Watching televised sports, especially American Football and Basketball, it seems that whenever a player falls or is knocked down, he needs help getting back up. With football, it is somewhat understandable, since they wear pads that get in the way. But for a basketball player, it seems trivial to stand up, yet I often see players sit on the court until another player offers them a hand up.

Is there a reason for this? I understand that one reason might be a form of team camaraderie. But is there any other reason? Is it difficult for the downed player to stand on his own?

Edited to add

I understand the sportsmanship element in helping an opponent (or teammate) up.

But today I saw a college basketball player sitting on the court, long after most other players were moving on, waving at teammates to come over and give him a hand up. It wasn't an act of sportsmanship, it seemed more like he needed help simply to stand up (and no, he wasn't injured). I actually see this quite often and it always puzzles me.

As I said, I can understand it in football due to the pads they wear affecting mobility when on the ground, but that isn't present in basketball. I don't really watch any other sports, so I don't know if it is prevalent anywhere else.

6 Answers 6


You are over-thinking it. As someone who has played plenty of basketball, the 'reasons' are:

  • Sportsmanship
  • Saving energy
  • Convenience
  • Take a quick rest while there's a break in the action
  • No reason
  • Just making sure you're ok and not injured

None of these are because the player is incapable of standing up on his own (unless actually injured). More often than not, it's just a convenience thing or to get a quick little rest if you're fatigued. Actually, if you're talking about a player for the Heat or Clippers, disregard everything I just said...they flop and milk it like soccer players :)


Unless the player is injured, the player could physically get up on their own; if they couldn't, there is no way they would be in physical shape enough to play the game. Nearly every play in football, however, ends with someone laying down on the field. At the end of the play, the players still standing typically offer a hand to help the ones that are down, even if they are on the other team.

The reasons other players will lend a hand to help other players up are professionalism, courtesy, sportsmanship (for the players on the other team), and teamwork (for the players on his own team).

When a player helps someone up that they have just tackled, it is acknowledgement that they are both professionals doing a job, and that there are no hard feelings. Most professional players understand that, although they play on different teams, they are all coworkers, in a sense, and that your opponent this year might be your teammate next year.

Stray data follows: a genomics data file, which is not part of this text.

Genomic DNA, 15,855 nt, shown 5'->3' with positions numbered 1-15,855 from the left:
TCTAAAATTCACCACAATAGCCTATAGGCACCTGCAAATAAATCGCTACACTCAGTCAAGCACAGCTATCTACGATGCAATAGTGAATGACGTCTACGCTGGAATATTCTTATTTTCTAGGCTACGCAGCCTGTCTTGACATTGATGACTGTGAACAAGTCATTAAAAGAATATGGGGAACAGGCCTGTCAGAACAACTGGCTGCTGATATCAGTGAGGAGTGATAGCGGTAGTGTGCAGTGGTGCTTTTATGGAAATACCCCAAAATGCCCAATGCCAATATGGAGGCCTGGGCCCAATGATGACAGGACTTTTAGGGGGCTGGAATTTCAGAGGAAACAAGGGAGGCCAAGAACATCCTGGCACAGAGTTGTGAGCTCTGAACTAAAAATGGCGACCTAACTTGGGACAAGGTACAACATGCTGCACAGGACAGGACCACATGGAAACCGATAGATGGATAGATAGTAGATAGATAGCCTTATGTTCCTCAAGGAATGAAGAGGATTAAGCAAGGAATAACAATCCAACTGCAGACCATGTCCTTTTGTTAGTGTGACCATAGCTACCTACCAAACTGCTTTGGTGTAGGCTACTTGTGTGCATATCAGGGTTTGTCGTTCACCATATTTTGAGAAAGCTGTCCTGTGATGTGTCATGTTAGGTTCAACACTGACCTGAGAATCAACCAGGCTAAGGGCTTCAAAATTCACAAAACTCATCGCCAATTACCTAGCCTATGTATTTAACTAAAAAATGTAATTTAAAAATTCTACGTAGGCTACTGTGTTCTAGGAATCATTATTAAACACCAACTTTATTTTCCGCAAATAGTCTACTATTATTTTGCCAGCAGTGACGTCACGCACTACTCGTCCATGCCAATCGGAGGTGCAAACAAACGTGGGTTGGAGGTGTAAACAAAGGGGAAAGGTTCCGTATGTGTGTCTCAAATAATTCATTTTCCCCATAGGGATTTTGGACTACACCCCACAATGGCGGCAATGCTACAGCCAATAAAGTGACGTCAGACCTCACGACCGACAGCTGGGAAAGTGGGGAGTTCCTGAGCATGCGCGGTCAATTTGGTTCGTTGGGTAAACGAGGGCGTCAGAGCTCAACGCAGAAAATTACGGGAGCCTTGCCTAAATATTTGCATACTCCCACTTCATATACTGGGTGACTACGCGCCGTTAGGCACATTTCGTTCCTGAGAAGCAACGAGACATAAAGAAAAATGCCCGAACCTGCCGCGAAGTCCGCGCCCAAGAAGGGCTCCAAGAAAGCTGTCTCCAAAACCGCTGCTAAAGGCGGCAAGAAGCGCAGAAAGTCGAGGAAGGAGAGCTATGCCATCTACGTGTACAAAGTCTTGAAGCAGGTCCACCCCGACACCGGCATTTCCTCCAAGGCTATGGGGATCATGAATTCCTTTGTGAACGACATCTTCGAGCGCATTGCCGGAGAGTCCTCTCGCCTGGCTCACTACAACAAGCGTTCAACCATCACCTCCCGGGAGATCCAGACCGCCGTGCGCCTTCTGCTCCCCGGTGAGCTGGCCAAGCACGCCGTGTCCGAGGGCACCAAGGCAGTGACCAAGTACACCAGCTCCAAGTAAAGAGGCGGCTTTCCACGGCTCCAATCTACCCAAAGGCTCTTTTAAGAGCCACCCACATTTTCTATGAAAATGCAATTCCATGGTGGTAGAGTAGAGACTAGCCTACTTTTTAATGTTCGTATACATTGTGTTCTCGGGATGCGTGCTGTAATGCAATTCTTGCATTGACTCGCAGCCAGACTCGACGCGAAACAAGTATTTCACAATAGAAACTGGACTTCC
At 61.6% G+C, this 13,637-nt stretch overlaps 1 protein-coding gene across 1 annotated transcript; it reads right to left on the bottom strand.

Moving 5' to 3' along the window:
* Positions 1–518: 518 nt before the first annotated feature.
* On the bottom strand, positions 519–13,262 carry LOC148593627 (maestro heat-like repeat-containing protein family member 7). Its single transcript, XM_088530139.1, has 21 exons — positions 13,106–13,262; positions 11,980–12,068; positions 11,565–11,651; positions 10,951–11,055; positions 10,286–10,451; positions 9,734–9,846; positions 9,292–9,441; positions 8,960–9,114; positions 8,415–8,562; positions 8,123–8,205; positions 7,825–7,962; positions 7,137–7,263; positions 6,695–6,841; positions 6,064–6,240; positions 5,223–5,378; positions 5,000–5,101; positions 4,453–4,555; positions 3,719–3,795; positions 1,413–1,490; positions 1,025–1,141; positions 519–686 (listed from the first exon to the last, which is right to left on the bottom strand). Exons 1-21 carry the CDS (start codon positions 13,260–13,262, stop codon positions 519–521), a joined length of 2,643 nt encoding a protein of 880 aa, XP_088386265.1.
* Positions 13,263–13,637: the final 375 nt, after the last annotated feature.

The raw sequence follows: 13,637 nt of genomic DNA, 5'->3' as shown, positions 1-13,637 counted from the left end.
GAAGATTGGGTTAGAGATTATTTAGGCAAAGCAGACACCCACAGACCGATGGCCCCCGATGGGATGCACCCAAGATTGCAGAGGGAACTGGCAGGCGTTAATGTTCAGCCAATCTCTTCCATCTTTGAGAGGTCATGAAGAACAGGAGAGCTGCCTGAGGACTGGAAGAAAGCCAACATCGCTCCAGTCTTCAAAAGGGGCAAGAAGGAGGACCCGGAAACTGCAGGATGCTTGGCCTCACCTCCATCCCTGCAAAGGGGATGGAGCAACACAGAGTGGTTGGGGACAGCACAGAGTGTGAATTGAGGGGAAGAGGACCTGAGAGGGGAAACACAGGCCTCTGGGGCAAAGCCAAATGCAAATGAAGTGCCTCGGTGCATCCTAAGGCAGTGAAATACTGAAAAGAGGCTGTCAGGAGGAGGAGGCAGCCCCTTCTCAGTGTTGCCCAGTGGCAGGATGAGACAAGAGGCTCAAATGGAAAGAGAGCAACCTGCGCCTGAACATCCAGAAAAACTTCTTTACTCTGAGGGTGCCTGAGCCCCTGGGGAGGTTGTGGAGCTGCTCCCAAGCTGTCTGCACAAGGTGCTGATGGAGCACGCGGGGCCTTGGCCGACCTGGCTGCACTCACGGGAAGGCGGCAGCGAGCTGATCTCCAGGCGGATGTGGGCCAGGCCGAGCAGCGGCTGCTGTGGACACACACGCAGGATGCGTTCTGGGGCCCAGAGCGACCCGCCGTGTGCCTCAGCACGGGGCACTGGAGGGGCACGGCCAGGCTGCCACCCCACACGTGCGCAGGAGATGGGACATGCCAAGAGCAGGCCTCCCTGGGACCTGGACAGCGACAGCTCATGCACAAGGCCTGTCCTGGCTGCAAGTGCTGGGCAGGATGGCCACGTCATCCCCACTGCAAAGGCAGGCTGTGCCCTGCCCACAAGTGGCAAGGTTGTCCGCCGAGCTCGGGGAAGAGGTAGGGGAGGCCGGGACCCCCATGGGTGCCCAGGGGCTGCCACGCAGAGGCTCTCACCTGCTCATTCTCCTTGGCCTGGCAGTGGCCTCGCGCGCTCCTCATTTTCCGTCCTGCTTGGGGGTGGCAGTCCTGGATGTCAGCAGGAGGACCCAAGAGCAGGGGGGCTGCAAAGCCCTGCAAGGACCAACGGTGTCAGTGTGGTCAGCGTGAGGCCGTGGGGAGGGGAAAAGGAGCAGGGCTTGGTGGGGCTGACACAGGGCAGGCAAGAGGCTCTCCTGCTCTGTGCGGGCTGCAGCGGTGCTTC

That having been said, sometimes, especially in basketball, there is something else going on. Again, as with football, if a basketball player truly cannot get up off the floor on their own, they are not well enough to continue to play the game. Unfortunately, you sometimes see an element of theatrics in basketball. The player is trying to show that they have been fouled, and so they act hurt. They'll wave for help to try to draw sympathy, and then they will slam dunk the next ball they get. Basketball doesn't seem to have the "iron-man," "shake-it-off," "tough guy" culture that football has.


After you've been playing for a while, your body becomes pretty tired. It's easier to move with momentum on your side, but standing up and bringing all that weight up from the ground, especially toward the end of a game, can result in a pretty awkward-looking move. Im guessing that no elite athlete wants to be watched by tens of thousands of fans crawling up on his knees and then getting up on his own... And weary muscles don't always respond well in that situation. It helps to get a little boost.


You use your triceps and legs when shooting a basketball. Pushing yourself up when you're 200-300 lbs does have an impact on player's endurance and over time can lead to fatigue to the same muscle groups that are used for shooting.


I agree with all the reasons @A-D listed, but would also include that this is a way to disguise time-wasting. Yes, this happens in soccer quite a bit. By waiting for a teammate to pick them up a player to gets some rest while precious time ticks off the clock. Officials will generally allow it unless it's glaringly blatant that they're milking the time. This is particularly useful if a team has a marginal lead at the end of a game. Of course this mainly applies to soccer because the clock never stops, but in other sports this could be a way to kill an opponent's momentum. By slowing the game down it can chip away at a team's energy and cause frustration.

  • 1
    Although the clock in soccer never stops, "stoppage time" is usually added beyond regulation time in order to account for time-wasting events, so this shouldn't really affect the total playtime. Commented May 10, 2022 at 13:58
  • @NuclearHoagie True, but there have been plenty of debates and studies related to time-wasting and stoppage time. For example: We Timed Every Game. World Cup Stoppage Time Is Wildly Inaccurate. As much as referees say they take into account time from time-wasting events, the "effective playing time" is still well under 90 minutes. CIES study here.
    – OTStats
    Commented May 10, 2022 at 19:19

I am a football player and I will say it helps a lot to get the help especially toward the end of the game because we get hit really hard and sometimes we will strugle to get up on our own even when were not hurt.

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